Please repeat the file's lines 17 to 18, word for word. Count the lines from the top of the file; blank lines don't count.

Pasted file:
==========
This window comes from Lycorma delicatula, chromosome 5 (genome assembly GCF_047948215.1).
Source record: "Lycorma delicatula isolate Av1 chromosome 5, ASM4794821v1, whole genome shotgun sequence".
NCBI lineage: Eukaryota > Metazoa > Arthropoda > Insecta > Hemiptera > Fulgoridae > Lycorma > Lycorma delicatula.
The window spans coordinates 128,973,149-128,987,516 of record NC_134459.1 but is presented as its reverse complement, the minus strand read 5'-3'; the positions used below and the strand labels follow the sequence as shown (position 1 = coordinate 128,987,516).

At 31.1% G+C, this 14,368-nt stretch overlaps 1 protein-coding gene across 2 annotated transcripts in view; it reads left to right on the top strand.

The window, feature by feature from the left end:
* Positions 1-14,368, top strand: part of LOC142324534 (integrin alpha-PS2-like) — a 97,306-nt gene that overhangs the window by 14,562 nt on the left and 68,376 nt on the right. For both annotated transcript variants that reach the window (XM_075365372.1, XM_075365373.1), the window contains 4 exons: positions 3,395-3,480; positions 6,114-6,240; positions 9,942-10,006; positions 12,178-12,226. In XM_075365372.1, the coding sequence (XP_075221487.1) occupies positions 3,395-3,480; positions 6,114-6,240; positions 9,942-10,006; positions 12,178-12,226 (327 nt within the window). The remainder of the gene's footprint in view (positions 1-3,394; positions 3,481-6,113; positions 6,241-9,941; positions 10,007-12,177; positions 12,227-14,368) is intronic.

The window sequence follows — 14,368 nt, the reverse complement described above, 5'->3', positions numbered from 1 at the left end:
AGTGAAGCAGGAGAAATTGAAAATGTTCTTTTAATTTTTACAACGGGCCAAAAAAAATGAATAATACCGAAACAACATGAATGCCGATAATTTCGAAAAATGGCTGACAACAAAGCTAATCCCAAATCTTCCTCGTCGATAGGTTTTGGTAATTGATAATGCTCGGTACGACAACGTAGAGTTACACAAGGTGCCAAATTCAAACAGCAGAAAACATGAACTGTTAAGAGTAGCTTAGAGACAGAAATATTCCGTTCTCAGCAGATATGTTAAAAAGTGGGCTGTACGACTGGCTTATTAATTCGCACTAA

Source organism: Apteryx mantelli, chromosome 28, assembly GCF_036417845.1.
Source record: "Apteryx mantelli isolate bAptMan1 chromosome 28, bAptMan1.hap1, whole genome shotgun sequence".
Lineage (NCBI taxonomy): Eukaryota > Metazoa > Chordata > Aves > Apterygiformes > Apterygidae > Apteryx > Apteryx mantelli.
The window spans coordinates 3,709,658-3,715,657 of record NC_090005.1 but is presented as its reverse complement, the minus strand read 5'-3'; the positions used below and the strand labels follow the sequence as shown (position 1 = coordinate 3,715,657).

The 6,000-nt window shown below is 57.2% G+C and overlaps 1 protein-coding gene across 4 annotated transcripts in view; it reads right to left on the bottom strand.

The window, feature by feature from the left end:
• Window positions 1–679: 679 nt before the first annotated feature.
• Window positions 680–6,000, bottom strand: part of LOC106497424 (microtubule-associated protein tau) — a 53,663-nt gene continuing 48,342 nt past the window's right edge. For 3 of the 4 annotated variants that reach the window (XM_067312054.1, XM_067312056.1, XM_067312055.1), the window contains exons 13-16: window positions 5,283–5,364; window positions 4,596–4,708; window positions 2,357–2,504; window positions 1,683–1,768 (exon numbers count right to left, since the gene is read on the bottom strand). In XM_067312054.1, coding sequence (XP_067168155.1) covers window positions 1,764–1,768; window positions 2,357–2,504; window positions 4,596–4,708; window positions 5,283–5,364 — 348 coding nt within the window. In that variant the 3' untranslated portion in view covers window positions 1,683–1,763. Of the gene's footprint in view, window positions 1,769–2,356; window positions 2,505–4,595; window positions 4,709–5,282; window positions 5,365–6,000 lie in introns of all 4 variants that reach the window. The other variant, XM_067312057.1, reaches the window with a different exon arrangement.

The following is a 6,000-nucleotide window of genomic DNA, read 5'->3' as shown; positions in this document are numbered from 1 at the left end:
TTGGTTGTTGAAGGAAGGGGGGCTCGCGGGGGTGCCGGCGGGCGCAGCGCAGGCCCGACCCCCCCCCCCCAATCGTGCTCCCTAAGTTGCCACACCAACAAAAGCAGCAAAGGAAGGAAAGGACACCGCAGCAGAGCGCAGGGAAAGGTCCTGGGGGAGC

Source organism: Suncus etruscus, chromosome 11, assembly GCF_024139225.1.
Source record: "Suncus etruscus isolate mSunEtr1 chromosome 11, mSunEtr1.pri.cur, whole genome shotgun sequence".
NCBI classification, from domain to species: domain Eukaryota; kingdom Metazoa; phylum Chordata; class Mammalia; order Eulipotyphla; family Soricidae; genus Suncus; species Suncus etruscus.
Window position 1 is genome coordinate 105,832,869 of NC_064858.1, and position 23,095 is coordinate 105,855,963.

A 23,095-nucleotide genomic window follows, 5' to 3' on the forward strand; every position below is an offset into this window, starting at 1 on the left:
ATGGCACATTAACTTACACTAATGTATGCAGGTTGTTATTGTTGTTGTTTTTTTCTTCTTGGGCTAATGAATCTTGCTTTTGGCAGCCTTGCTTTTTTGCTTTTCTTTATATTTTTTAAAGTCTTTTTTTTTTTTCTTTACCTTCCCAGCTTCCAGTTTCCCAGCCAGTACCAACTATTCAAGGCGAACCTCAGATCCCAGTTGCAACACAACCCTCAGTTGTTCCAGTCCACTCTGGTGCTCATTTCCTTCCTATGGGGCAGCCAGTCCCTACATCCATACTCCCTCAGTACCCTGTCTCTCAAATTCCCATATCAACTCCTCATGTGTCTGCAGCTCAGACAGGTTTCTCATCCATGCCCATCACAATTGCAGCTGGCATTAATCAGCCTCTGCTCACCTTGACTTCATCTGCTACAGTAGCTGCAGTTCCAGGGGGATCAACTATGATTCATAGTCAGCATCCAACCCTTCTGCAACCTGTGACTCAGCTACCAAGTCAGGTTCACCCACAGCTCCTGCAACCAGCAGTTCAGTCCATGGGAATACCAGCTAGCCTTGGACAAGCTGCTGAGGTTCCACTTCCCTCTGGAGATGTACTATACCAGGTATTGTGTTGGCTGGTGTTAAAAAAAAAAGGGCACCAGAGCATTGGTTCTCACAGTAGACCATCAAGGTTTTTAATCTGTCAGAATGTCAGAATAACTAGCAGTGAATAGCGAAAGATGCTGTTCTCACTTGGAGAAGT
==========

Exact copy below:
• Window positions 680–6,000, bottom strand: part of LOC106497424 (microtubule-associated protein tau) — a 53,663-nt gene continuing 48,342 nt past the window's right edge. For 3 of the 4 annotated variants that reach the window (XM_067312054.1, XM_067312056.1, XM_067312055.1), the window contains exons 13-16: window positions 5,283–5,364; window positions 4,596–4,708; window positions 2,357–2,504; window positions 1,683–1,768 (exon numbers count right to left, since the gene is read on the bottom strand). In XM_067312054.1, coding sequence (XP_067168155.1) covers window positions 1,764–1,768; window positions 2,357–2,504; window positions 4,596–4,708; window positions 5,283–5,364 — 348 coding nt within the window. In that variant the 3' untranslated portion in view covers window positions 1,683–1,763. Of the gene's footprint in view, window positions 1,769–2,356; window positions 2,505–4,595; window positions 4,709–5,282; window positions 5,365–6,000 lie in introns of all 4 variants that reach the window. The other variant, XM_067312057.1, reaches the window with a different exon arrangement.

The following is a 6,000-nucleotide window of genomic DNA, read 5'->3' as shown; positions in this document are numbered from 1 at the left end: